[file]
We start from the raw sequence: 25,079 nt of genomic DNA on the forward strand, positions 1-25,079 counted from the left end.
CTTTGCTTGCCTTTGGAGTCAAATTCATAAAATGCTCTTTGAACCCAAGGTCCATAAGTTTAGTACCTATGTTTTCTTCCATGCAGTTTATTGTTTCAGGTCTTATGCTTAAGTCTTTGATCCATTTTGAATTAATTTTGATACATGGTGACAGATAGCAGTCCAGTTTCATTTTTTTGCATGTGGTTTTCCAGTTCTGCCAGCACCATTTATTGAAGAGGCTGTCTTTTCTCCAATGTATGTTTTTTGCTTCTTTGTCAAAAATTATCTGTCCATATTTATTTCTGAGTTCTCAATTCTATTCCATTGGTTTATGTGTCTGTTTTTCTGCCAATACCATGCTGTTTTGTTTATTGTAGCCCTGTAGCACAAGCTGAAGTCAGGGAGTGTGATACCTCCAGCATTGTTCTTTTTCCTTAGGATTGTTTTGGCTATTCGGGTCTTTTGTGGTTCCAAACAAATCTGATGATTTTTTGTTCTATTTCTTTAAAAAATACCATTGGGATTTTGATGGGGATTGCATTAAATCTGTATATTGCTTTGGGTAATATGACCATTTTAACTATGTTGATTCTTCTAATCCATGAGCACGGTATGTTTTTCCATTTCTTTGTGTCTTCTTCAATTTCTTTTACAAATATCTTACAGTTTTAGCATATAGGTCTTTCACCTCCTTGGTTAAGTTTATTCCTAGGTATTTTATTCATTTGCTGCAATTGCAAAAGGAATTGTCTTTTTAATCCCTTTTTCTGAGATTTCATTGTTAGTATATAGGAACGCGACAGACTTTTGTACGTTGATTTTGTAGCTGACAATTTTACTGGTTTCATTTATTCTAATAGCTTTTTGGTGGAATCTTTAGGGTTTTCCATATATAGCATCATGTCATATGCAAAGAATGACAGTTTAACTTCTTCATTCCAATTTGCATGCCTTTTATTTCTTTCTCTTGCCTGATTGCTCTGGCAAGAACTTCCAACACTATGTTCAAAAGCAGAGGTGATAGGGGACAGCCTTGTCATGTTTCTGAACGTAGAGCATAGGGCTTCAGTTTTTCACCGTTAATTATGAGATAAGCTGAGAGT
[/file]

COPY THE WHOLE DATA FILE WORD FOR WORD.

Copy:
We start from the raw sequence: 25,079 nt of genomic DNA on the forward strand, positions 1-25,079 counted from the left end.
CTTTGCTTGCCTTTGGAGTCAAATTCATAAAATGCTCTTTGAACCCAAGGTCCATAAGTTTAGTACCTATGTTTTCTTCCATGCAGTTTATTGTTTCAGGTCTTATGCTTAAGTCTTTGATCCATTTTGAATTAATTTTGATACATGGTGACAGATAGCAGTCCAGTTTCATTTTTTTGCATGTGGTTTTCCAGTTCTGCCAGCACCATTTATTGAAGAGGCTGTCTTTTCTCCAATGTATGTTTTTTGCTTCTTTGTCAAAAATTATCTGTCCATATTTATTTCTGAGTTCTCAATTCTATTCCATTGGTTTATGTGTCTGTTTTTCTGCCAATACCATGCTGTTTTGTTTATTGTAGCCCTGTAGCACAAGCTGAAGTCAGGGAGTGTGATACCTCCAGCATTGTTCTTTTTCCTTAGGATTGTTTTGGCTATTCGGGTCTTTTGTGGTTCCAAACAAATCTGATGATTTTTTGTTCTATTTCTTTAAAAAATACCATTGGGATTTTGATGGGGATTGCATTAAATCTGTATATTGCTTTGGGTAATATGACCATTTTAACTATGTTGATTCTTCTAATCCATGAGCACGGTATGTTTTTCCATTTCTTTGTGTCTTCTTCAATTTCTTTTACAAATATCTTACAGTTTTAGCATATAGGTCTTTCACCTCCTTGGTTAAGTTTATTCCTAGGTATTTTATTCATTTGCTGCAATTGCAAAAGGAATTGTCTTTTTAATCCCTTTTTCTGAGATTTCATTGTTAGTATATAGGAACGCGACAGACTTTTGTACGTTGATTTTGTAGCTGACAATTTTACTGGTTTCATTTATTCTAATAGCTTTTTGGTGGAATCTTTAGGGTTTTCCATATATAGCATCATGTCATATGCAAAGAATGACAGTTTAACTTCTTCATTCCAATTTGCATGCCTTTTATTTCTTTCTCTTGCCTGATTGCTCTGGCAAGAACTTCCAACACTATGTTCAAAAGCAGAGGTGATAGGGGACAGCCTTGTCATGTTTCTGAACGTAGAGCATAGGGCTTCAGTTTTTCACCGTTAATTATGAGATAAGCTGAGAGT